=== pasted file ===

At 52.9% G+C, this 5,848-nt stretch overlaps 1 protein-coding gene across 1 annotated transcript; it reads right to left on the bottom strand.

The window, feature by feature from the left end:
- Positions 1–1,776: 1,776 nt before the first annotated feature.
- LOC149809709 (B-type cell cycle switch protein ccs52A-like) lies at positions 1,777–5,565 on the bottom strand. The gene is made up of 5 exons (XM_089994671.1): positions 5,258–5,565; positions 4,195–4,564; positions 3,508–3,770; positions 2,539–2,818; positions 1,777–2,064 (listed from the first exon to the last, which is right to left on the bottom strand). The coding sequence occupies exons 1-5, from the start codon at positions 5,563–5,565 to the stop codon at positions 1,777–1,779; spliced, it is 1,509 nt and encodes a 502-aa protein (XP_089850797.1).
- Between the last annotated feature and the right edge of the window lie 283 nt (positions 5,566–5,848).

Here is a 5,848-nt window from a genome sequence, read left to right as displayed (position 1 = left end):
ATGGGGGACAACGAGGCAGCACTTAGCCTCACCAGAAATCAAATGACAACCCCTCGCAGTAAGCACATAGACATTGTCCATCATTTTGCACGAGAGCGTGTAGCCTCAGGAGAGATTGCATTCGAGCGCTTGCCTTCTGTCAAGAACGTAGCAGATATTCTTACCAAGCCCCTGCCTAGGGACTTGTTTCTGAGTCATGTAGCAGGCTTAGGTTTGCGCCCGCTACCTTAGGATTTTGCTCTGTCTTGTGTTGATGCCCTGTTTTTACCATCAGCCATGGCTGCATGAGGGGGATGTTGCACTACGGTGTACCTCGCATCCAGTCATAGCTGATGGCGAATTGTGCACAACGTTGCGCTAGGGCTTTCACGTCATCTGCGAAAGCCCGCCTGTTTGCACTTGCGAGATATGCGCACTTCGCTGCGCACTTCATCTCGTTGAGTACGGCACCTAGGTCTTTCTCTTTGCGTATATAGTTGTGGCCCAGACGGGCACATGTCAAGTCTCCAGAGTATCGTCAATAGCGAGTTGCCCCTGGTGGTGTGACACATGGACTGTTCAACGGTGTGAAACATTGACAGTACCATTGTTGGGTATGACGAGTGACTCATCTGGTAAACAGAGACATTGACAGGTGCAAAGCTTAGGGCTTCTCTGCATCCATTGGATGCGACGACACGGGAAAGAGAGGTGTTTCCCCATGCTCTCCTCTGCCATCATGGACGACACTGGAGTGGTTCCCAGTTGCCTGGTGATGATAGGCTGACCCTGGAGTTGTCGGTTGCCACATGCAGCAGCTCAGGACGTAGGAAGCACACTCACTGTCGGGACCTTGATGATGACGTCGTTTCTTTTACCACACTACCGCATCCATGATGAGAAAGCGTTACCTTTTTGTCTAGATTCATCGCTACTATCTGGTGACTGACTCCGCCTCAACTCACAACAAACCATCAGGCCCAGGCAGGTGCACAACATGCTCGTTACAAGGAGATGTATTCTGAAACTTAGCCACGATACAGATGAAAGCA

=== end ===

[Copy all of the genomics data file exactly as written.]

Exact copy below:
At 52.9% G+C, this 5,848-nt stretch overlaps 1 protein-coding gene across 1 annotated transcript; it reads right to left on the bottom strand.

The window, feature by feature from the left end:
- Positions 1–1,776: 1,776 nt before the first annotated feature.
- LOC149809709 (B-type cell cycle switch protein ccs52A-like) lies at positions 1,777–5,565 on the bottom strand. The gene is made up of 5 exons (XM_089994671.1): positions 5,258–5,565; positions 4,195–4,564; positions 3,508–3,770; positions 2,539–2,818; positions 1,777–2,064 (listed from the first exon to the last, which is right to left on the bottom strand). The coding sequence occupies exons 1-5, from the start codon at positions 5,563–5,565 to the stop codon at positions 1,777–1,779; spliced, it is 1,509 nt and encodes a 502-aa protein (XP_089850797.1).
- Between the last annotated feature and the right edge of the window lie 283 nt (positions 5,566–5,848).

Here is a 5,848-nt window from a genome sequence, read left to right as displayed (position 1 = left end):
ATGGGGGACAACGAGGCAGCACTTAGCCTCACCAGAAATCAAATGACAACCCCTCGCAGTAAGCACATAGACATTGTCCATCATTTTGCACGAGAGCGTGTAGCCTCAGGAGAGATTGCATTCGAGCGCTTGCCTTCTGTCAAGAACGTAGCAGATATTCTTACCAAGCCCCTGCCTAGGGACTTGTTTCTGAGTCATGTAGCAGGCTTAGGTTTGCGCCCGCTACCTTAGGATTTTGCTCTGTCTTGTGTTGATGCCCTGTTTTTACCATCAGCCATGGCTGCATGAGGGGGATGTTGCACTACGGTGTACCTCGCATCCAGTCATAGCTGATGGCGAATTGTGCACAACGTTGCGCTAGGGCTTTCACGTCATCTGCGAAAGCCCGCCTGTTTGCACTTGCGAGATATGCGCACTTCGCTGCGCACTTCATCTCGTTGAGTACGGCACCTAGGTCTTTCTCTTTGCGTATATAGTTGTGGCCCAGACGGGCACATGTCAAGTCTCCAGAGTATCGTCAATAGCGAGTTGCCCCTGGTGGTGTGACACATGGACTGTTCAACGGTGTGAAACATTGACAGTACCATTGTTGGGTATGACGAGTGACTCATCTGGTAAACAGAGACATTGACAGGTGCAAAGCTTAGGGCTTCTCTGCATCCATTGGATGCGACGACACGGGAAAGAGAGGTGTTTCCCCATGCTCTCCTCTGCCATCATGGACGACACTGGAGTGGTTCCCAGTTGCCTGGTGATGATAGGCTGACCCTGGAGTTGTCGGTTGCCACATGCAGCAGCTCAGGACGTAGGAAGCACACTCACTGTCGGGACCTTGATGATGACGTCGTTTCTTTTACCACACTACCGCATCCATGATGAGAAAGCGTTACCTTTTTGTCTAGATTCATCGCTACTATCTGGTGACTGACTCCGCCTCAACTCACAACAAACCATCAGGCCCAGGCAGGTGCACAACATGCTCGTTACAAGGAGATGTATTCTGAAACTTAGCCACGATACAGATGAAAGCA